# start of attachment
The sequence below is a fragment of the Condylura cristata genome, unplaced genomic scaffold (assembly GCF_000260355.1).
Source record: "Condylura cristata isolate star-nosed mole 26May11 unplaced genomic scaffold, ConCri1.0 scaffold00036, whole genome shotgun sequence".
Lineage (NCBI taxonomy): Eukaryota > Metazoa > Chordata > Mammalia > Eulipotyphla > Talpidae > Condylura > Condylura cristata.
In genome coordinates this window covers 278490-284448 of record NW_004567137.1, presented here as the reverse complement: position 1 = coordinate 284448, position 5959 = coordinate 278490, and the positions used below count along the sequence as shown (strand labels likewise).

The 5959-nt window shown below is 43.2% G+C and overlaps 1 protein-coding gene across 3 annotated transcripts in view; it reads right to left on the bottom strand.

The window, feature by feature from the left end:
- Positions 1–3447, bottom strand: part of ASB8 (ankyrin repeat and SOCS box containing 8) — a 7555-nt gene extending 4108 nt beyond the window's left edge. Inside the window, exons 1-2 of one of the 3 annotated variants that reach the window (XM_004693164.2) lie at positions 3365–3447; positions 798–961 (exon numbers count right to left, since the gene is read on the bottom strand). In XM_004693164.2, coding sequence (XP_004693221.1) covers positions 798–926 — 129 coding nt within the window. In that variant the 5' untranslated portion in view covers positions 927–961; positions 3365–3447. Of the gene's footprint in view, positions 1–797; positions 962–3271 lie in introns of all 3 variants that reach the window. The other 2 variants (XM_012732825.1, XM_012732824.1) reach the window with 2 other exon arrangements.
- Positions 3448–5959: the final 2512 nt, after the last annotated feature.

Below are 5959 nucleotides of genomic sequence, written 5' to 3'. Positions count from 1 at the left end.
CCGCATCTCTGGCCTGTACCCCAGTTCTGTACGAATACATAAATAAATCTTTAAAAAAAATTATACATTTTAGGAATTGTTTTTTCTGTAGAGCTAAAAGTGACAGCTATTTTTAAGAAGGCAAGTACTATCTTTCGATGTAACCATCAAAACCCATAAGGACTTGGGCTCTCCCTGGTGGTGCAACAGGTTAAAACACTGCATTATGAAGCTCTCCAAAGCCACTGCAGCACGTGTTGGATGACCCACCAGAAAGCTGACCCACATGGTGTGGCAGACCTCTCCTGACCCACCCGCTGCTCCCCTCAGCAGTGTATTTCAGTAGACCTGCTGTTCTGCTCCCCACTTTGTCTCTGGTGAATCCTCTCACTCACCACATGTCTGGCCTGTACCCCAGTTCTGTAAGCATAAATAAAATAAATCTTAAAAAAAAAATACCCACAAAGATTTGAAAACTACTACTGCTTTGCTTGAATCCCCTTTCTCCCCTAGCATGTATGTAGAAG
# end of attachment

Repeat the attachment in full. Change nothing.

The sequence below is a fragment of the Condylura cristata genome, unplaced genomic scaffold (assembly GCF_000260355.1).
Source record: "Condylura cristata isolate star-nosed mole 26May11 unplaced genomic scaffold, ConCri1.0 scaffold00036, whole genome shotgun sequence".
Lineage (NCBI taxonomy): Eukaryota > Metazoa > Chordata > Mammalia > Eulipotyphla > Talpidae > Condylura > Condylura cristata.
In genome coordinates this window covers 278490-284448 of record NW_004567137.1, presented here as the reverse complement: position 1 = coordinate 284448, position 5959 = coordinate 278490, and the positions used below count along the sequence as shown (strand labels likewise).

The 5959-nt window shown below is 43.2% G+C and overlaps 1 protein-coding gene across 3 annotated transcripts in view; it reads right to left on the bottom strand.

The window, feature by feature from the left end:
- Positions 1–3447, bottom strand: part of ASB8 (ankyrin repeat and SOCS box containing 8) — a 7555-nt gene extending 4108 nt beyond the window's left edge. Inside the window, exons 1-2 of one of the 3 annotated variants that reach the window (XM_004693164.2) lie at positions 3365–3447; positions 798–961 (exon numbers count right to left, since the gene is read on the bottom strand). In XM_004693164.2, coding sequence (XP_004693221.1) covers positions 798–926 — 129 coding nt within the window. In that variant the 5' untranslated portion in view covers positions 927–961; positions 3365–3447. Of the gene's footprint in view, positions 1–797; positions 962–3271 lie in introns of all 3 variants that reach the window. The other 2 variants (XM_012732825.1, XM_012732824.1) reach the window with 2 other exon arrangements.
- Positions 3448–5959: the final 2512 nt, after the last annotated feature.

Below are 5959 nucleotides of genomic sequence, written 5' to 3'. Positions count from 1 at the left end.
CCGCATCTCTGGCCTGTACCCCAGTTCTGTACGAATACATAAATAAATCTTTAAAAAAAATTATACATTTTAGGAATTGTTTTTTCTGTAGAGCTAAAAGTGACAGCTATTTTTAAGAAGGCAAGTACTATCTTTCGATGTAACCATCAAAACCCATAAGGACTTGGGCTCTCCCTGGTGGTGCAACAGGTTAAAACACTGCATTATGAAGCTCTCCAAAGCCACTGCAGCACGTGTTGGATGACCCACCAGAAAGCTGACCCACATGGTGTGGCAGACCTCTCCTGACCCACCCGCTGCTCCCCTCAGCAGTGTATTTCAGTAGACCTGCTGTTCTGCTCCCCACTTTGTCTCTGGTGAATCCTCTCACTCACCACATGTCTGGCCTGTACCCCAGTTCTGTAAGCATAAATAAAATAAATCTTAAAAAAAAAATACCCACAAAGATTTGAAAACTACTACTGCTTTGCTTGAATCCCCTTTCTCCCCTAGCATGTATGTAGAAG